In 1979 Marcia accepted a job as host of The Pea Green Boat children’s program at KUFM Radio, signal station for Montana Public Radio and broadcast to most of Western and Central Montana. Marcia’s new job opened a new creative outlet for Richard as well. He became a reader for another KUFM program called The Listener’s Bookstall. Montana Public Radio listeners heard his voice several times a year reading—page-by-page—novels, novellas, memoirs, essay collections, and poetry; for an hour each day until completion, then another reader started a different work. Some of the material Richard read were classics but as many highlighted new, regional authors. Additionally, he recorded a few young audience readings for Marcia’s program. His reading of “Stubby Pringle’s Christmas” by Jack Schaefer, originally recorded sometime in the 1980s, continues to be requested and played during The Pea Green Boat every December.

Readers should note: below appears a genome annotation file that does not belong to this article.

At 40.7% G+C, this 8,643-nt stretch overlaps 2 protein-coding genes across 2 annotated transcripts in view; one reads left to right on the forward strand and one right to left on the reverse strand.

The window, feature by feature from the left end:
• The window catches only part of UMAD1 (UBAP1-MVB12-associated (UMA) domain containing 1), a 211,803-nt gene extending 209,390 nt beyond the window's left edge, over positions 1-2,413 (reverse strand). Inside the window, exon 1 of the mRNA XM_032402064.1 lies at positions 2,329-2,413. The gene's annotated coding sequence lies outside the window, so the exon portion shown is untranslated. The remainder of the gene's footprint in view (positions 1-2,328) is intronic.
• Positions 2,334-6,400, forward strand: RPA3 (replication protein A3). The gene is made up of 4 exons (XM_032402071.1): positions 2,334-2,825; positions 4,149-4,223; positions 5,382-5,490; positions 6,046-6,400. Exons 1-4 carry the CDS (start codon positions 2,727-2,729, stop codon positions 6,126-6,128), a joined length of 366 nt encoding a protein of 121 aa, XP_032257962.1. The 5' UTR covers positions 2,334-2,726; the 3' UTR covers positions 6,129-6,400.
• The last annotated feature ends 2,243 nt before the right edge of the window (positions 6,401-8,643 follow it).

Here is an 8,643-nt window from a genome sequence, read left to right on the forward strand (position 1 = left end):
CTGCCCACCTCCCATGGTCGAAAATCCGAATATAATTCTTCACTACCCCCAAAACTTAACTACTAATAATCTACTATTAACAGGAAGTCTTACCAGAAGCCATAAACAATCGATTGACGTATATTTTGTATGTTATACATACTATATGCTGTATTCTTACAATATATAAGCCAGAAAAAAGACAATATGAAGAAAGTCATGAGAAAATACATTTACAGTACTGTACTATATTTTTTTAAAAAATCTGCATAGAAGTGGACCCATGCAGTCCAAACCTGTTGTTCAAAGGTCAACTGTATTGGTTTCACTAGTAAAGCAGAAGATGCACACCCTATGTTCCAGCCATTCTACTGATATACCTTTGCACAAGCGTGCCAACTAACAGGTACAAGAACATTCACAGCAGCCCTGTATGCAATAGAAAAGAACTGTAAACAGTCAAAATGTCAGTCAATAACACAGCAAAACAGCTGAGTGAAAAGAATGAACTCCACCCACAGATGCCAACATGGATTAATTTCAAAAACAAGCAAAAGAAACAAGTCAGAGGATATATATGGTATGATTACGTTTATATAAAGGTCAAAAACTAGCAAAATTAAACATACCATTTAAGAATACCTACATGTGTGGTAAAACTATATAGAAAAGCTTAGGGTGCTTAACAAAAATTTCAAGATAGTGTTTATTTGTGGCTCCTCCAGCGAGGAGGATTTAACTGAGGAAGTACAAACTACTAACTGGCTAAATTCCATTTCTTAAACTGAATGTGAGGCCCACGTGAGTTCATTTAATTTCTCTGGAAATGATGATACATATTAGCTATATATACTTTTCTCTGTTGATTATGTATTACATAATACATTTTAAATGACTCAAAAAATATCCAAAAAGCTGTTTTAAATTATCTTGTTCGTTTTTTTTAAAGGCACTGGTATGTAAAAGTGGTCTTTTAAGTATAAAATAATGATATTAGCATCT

Richard explored other ways to expand his experience, knowledge, and contributions to the Missoula community. While continuing to work full time for the Mansfield Library, he completed a Master of Arts in Cultural Anthropology under the mentoring of noted Tibetan scholar Frank Bessac. At the same time, in the late 1980s, Richard began attending waiting worship with the Missoula Friends Meeting and was an active participant in numerous community projects organized by the Friends; including preparing/serving holiday meals at the Poverello housing shelter, contributing to programs for Franklin School (the neighborhood elementary school for the Friends and the Dunns), helping to build a bicycle shelter, and joining numerous Meeting celebrations. Richard sought to live out his commitment to simplicity and service well before joining the Missoula Friends Meeting. His son Adam fondly remembers Richard riding his bike to work every day the roads were safe to ride, and walking most of the days it was not safe to bike. This memory remains so clear and treasured because the boys were often allowed to bike with their father to the library during the summer months. Simplicity also deeply informed Richard’s relationship with communication technology during this computer age. Often accused of being a Luddite 200 years late (even by members of his family), Richard did not swear off all electronics yet he remained vigilant to his belief technology too often promotes disconnection from loved ones and core values. By limiting his engagement with devices and programs, he sought to nurture direct connections and personal interaction.